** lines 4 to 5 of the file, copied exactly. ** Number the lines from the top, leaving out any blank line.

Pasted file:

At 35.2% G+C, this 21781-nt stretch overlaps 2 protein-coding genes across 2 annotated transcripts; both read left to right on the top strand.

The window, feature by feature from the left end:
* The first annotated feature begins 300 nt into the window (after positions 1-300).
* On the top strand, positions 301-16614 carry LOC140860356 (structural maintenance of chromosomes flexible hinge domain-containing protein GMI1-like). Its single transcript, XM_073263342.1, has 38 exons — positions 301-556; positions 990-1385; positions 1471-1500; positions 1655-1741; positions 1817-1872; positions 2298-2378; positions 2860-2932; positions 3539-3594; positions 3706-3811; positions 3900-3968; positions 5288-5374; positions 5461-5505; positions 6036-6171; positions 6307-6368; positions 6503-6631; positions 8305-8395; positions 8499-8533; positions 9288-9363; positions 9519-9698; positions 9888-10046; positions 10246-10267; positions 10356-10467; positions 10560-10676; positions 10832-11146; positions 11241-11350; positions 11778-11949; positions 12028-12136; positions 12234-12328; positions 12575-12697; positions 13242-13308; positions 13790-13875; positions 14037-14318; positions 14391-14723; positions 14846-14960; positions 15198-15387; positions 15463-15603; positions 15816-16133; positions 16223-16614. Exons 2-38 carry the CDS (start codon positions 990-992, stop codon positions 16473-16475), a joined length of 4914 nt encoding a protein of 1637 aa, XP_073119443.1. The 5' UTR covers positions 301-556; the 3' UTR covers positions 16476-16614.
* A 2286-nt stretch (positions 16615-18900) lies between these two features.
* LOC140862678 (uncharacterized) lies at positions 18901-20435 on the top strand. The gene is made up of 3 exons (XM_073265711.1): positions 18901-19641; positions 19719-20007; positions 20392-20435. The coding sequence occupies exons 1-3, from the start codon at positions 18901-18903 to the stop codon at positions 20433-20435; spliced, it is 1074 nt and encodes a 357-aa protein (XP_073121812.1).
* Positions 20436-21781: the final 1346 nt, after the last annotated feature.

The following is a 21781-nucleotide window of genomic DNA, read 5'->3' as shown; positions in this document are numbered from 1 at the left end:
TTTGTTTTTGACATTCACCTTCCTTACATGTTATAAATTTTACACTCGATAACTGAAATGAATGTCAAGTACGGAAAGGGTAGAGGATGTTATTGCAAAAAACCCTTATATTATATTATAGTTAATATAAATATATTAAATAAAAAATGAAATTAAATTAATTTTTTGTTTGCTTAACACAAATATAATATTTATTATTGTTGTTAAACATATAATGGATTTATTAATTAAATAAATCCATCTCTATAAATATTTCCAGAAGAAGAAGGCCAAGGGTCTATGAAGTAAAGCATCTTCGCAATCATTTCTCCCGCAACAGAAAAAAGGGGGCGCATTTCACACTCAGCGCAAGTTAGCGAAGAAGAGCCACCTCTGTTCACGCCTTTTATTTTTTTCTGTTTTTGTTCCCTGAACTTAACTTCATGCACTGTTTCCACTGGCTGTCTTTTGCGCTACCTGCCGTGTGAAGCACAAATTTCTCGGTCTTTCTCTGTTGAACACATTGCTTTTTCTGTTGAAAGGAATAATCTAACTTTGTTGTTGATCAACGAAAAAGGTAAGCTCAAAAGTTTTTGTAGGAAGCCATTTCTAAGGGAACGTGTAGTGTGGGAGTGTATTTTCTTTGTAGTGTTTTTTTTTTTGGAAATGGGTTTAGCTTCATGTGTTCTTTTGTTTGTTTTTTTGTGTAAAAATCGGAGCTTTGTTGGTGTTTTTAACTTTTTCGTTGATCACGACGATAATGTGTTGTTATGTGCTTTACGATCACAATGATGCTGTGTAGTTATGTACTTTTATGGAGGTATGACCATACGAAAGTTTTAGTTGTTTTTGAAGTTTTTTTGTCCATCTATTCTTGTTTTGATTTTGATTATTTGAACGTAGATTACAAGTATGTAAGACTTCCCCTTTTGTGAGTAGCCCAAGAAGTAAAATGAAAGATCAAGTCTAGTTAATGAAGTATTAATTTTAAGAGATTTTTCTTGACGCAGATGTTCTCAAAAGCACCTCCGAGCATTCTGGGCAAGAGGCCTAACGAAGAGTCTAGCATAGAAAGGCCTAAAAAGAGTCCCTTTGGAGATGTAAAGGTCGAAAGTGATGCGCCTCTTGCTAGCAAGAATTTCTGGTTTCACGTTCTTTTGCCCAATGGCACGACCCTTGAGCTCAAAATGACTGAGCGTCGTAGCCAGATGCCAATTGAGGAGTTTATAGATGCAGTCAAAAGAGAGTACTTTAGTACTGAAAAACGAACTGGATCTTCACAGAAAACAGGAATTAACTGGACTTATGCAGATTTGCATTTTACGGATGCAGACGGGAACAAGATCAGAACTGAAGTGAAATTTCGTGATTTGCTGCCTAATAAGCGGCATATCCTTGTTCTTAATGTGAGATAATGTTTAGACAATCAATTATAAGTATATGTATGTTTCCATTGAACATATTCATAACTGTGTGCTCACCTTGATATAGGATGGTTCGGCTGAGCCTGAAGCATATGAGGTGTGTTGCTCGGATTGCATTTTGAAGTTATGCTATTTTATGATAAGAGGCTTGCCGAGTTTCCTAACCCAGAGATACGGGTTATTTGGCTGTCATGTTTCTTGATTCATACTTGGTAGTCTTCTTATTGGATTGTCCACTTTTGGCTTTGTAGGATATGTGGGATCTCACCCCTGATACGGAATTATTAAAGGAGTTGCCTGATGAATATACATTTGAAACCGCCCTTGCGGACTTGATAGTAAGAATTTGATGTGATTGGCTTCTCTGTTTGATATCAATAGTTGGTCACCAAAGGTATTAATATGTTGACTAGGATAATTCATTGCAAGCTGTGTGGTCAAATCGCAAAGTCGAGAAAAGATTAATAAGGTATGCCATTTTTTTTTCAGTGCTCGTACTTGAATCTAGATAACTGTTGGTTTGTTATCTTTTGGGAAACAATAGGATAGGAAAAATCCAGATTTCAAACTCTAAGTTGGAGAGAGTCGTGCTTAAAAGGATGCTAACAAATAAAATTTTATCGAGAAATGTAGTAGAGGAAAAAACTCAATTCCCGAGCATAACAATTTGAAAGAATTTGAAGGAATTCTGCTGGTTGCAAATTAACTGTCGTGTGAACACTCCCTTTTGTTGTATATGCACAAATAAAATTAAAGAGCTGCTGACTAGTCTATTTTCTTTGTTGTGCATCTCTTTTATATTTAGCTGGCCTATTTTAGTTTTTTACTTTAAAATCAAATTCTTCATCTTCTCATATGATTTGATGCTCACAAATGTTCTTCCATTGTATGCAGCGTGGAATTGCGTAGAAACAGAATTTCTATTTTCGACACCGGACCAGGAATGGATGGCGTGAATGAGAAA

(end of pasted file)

* On the top strand, positions 301-16614 carry LOC140860356 (structural maintenance of chromosomes flexible hinge domain-containing protein GMI1-like). Its single transcript, XM_073263342.1, has 38 exons — positions 301-556; positions 990-1385; positions 1471-1500; positions 1655-1741; positions 1817-1872; positions 2298-2378; positions 2860-2932; positions 3539-3594; positions 3706-3811; positions 3900-3968; positions 5288-5374; positions 5461-5505; positions 6036-6171; positions 6307-6368; positions 6503-6631; positions 8305-8395; positions 8499-8533; positions 9288-9363; positions 9519-9698; positions 9888-10046; positions 10246-10267; positions 10356-10467; positions 10560-10676; positions 10832-11146; positions 11241-11350; positions 11778-11949; positions 12028-12136; positions 12234-12328; positions 12575-12697; positions 13242-13308; positions 13790-13875; positions 14037-14318; positions 14391-14723; positions 14846-14960; positions 15198-15387; positions 15463-15603; positions 15816-16133; positions 16223-16614. Exons 2-38 carry the CDS (start codon positions 990-992, stop codon positions 16473-16475), a joined length of 4914 nt encoding a protein of 1637 aa, XP_073119443.1. The 5' UTR covers positions 301-556; the 3' UTR covers positions 16476-16614.
* A 2286-nt stretch (positions 16615-18900) lies between these two features.